5 Best Restaurants in Sydney CBD (Walk From Martin Place)  
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5 Best Restaurants in Sydney CBD (Walk From Martin Place)  

By Kanebridge News
Tue, Feb 16, 2021 10:11amGrey Clock 4 min

Work requires lunch out with clients regularly.   Most times I go to a tried and true list of close by good but nothing special places.   But it is good to have a list of places to go with your “better friends” that are a bit special. 

My criteria to select this list was: 

  • In CBD itself—not CBD adjacent, which is usually to far, complicated for work lunch 
  • Able to book at short notice 
  • Good food, nice space, good service. 
  • Well priced—more than cheap and cheerful, less than, “nice but expensive” and 
  • There is something memorable about it. 

 

1. Monopole 

monopole

 

Light and airy space under Australia Square.  Great food, big and interesting wine list, happy patrons, helpful staff. All good. 

Menu is a treat—all sorts of things you have had before—but presented in a new and delicious way.   We think we are too cool to take pictures of the food—but an exception should be made here as it looks as good as it tastes.    

Address 

16-20 Curtin Place Sydney  

Interior  

Interior design reflects the menu’s marriage of traditional and modern. Large white light fixtures, blond-oak tables and chairs, while bespoke brass and Perspex mobiles hang overhead. 

Perfect for a sunny day—classy place to feel good. 

 

 

2. Mercado 

mercado

 

Mercado offers a share-style menu inspired by the Mediterranean, with Spanish cuisine being a particular focus.  

While there are plenty of yum vegetables to eat here, the meat courses really shine.  Mercado works with small farmers, growers and producers, sourcing finest ingredients, so the menu changes with the best that is available on the day.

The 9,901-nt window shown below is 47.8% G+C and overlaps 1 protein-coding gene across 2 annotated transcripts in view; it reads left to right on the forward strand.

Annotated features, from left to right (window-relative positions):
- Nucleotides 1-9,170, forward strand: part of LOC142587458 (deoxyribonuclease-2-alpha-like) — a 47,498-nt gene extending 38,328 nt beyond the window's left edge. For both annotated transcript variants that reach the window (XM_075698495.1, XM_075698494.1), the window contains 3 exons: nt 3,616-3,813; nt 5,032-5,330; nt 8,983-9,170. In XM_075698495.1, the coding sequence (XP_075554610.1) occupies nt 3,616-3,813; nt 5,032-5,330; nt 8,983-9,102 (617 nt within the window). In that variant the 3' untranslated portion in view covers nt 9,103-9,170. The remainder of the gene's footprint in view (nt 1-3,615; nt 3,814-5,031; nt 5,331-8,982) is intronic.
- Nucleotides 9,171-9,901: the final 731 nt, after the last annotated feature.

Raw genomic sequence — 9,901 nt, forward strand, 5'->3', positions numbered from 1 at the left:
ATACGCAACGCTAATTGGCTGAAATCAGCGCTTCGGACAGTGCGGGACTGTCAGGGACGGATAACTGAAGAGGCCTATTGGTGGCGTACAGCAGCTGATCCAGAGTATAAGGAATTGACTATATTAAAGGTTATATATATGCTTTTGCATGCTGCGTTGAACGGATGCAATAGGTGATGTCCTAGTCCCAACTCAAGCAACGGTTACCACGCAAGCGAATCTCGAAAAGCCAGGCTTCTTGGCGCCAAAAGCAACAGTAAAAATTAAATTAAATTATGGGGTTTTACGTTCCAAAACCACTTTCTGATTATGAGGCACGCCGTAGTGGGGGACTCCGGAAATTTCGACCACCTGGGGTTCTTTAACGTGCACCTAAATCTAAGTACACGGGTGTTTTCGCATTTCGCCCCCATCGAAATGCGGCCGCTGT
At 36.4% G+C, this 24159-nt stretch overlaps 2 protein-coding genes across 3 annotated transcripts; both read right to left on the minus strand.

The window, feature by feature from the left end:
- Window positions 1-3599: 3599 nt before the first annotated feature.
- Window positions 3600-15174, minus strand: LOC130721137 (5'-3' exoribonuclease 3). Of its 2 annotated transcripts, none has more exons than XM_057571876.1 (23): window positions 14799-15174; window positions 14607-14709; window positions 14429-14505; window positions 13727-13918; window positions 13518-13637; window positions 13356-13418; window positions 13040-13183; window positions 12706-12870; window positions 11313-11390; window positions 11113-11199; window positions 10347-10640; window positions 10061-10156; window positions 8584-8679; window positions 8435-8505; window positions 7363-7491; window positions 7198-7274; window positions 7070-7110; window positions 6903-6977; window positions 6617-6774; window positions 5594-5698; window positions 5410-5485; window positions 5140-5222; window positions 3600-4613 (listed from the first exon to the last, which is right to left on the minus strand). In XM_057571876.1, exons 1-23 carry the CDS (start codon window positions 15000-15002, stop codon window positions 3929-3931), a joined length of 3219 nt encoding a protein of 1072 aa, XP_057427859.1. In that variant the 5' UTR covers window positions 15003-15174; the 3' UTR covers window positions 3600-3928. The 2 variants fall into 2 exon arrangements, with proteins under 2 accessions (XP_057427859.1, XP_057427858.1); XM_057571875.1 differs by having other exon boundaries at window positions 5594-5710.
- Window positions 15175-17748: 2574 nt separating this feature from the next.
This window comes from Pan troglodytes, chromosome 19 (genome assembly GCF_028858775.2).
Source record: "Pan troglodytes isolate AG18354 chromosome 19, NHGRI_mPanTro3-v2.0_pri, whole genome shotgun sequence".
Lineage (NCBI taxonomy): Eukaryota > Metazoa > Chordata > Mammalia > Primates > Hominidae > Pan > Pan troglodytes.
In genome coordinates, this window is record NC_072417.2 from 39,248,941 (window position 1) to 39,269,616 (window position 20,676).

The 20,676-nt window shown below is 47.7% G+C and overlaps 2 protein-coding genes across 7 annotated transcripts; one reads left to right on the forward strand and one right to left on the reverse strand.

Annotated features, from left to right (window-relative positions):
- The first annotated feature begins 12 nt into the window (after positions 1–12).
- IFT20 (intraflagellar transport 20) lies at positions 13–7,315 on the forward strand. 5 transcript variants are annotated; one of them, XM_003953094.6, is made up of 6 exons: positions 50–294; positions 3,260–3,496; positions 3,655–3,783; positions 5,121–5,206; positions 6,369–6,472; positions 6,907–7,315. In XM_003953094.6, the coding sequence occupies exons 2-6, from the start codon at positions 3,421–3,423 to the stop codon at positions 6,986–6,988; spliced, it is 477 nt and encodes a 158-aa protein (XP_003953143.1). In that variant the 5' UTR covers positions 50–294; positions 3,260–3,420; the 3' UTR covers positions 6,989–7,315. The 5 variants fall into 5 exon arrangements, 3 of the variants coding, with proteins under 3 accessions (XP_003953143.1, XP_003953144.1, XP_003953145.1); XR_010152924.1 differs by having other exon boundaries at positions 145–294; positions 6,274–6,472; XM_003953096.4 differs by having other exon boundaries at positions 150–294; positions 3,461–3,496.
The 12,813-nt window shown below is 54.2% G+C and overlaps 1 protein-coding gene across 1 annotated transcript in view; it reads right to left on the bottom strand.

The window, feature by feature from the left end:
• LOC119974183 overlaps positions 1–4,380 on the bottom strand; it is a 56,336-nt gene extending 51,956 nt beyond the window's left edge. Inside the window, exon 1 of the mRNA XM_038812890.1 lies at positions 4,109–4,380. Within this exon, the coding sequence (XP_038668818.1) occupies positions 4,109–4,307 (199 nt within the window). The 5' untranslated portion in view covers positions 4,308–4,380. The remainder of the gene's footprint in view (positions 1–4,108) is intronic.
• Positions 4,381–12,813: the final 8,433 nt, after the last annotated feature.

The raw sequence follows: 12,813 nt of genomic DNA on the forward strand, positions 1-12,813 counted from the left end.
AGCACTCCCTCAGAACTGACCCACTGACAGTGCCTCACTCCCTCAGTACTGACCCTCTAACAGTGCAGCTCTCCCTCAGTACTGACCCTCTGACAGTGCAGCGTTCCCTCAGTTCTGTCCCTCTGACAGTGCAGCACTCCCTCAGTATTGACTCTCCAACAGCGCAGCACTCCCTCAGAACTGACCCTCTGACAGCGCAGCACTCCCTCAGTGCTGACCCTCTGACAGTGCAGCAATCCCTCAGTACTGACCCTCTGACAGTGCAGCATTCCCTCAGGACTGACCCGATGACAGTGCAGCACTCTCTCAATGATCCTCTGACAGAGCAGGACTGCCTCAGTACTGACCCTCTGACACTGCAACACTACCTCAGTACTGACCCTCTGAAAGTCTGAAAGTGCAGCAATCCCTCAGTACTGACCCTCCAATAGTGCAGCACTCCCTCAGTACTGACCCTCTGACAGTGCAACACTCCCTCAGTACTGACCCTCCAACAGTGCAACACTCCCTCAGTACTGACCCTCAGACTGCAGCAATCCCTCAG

Address 

4 Ash St, Sydney  

Interior  

A bit dark and hidden, perfect for what might be a long lunch. 

 

 

3. Papillon 

Papillon

Excellent small French restaurant with wonderful food.   The menu is what you expect for French restaurant.  The menu is listed online. They will have a number of specials too and are always worth a look.

The wine list is limited, there are excellent their wines by the glass. There should be something to suit all tastes (provided you like French food).  Room is small so booking needed.   Atmosphere is good and the staff are attentive. A great venue for lunch with friends. 

Address 

98 Clarence St, Sydney 

Interior  

Small room but always lively with a great atmosphere.  

 

 

4. Tapavino 

Tapavino  

Located near Circular Quay, Tapavino is a Spanish tapas place split into two levels. Upstairs will be for those who thought ahead and made a booking in advance, while the ground floor, the bar and the outside seating has ample seating for the less organised walk-ins. 

Big long list of tapas.  Some mainstays, some unexpected, usually lots of specials.  Lots of new things to try or stick to your favourites.  You can’t really go wrong.  Excellent food and wine, excellent atmosphere, squashy upstairs a bit loud, good fun for lunch or dinner. 

Address 

6-8 Bulletin Place Sydney  

Interior  

Two levels with great atmosphere. Upstairs will require a booking and the downstairs is a more casual bar and outdoor seating experience.  

 

5. Ragazzi 

Ragazzi 

 

Ragazzi is a small Italian café in Angel Place back alley. 

This one breaks rule of easy to book—but if you are a planner a lunch here is well worth the advance effort.  

Scott Williams who heads up the kitchen is a gifted pasta-crafter .  Pasta specials on the day are terrific.  The regular food and drink on menu have never failed to please.  Relaxed and casual lunch.   

Ragazzi’s menu is not extensive, a few starters, six or so pastas, two – three bigger protein-led dishes,  salads or greens followed by desserts  and cheese. 

Address 

Shop 3 2-12 Angel Place Sydney  

Interior